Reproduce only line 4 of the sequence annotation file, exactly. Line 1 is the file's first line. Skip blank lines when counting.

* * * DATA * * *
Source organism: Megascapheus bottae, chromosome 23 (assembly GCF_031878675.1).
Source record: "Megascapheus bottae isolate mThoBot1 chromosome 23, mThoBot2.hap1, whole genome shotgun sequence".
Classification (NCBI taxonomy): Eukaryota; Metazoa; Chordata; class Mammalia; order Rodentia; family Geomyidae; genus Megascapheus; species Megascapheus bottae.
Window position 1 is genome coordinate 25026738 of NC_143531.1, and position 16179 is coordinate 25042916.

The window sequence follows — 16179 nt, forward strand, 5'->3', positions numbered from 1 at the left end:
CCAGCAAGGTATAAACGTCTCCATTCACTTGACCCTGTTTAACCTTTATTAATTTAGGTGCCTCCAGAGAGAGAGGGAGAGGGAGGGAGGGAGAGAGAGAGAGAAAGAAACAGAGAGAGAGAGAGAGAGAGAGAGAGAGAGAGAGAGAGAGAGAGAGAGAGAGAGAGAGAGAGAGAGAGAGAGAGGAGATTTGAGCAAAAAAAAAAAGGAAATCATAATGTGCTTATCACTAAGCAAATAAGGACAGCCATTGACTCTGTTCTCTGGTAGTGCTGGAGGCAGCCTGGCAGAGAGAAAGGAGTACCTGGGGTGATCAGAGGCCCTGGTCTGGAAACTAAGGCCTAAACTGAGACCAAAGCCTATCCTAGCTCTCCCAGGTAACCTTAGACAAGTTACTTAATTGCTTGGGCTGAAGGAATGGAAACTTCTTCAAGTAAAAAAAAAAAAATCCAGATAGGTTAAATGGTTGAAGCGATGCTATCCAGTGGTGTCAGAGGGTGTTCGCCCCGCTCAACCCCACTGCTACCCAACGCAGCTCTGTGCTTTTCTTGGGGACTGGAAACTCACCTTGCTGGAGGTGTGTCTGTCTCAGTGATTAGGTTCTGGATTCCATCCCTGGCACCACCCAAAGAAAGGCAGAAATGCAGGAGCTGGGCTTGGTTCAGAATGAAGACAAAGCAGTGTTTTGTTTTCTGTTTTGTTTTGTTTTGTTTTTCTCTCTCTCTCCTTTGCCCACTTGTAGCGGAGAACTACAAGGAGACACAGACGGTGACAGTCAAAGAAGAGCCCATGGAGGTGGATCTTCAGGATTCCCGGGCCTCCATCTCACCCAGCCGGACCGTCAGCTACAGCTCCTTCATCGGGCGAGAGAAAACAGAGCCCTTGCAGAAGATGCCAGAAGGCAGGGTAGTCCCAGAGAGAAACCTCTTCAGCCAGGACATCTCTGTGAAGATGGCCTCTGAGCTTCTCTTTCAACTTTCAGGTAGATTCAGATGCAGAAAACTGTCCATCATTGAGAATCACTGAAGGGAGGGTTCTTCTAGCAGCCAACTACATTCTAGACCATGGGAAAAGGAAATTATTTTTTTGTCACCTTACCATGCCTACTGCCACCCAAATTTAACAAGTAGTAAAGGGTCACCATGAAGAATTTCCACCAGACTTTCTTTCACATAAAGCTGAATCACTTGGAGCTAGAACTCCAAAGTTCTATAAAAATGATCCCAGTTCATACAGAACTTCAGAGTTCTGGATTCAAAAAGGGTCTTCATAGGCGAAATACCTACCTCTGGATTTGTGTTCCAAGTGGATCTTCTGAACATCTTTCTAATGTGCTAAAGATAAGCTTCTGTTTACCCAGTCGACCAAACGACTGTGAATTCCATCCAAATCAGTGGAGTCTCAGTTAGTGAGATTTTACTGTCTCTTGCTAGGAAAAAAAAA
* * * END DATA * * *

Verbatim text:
Window position 1 is genome coordinate 25026738 of NC_143531.1, and position 16179 is coordinate 25042916.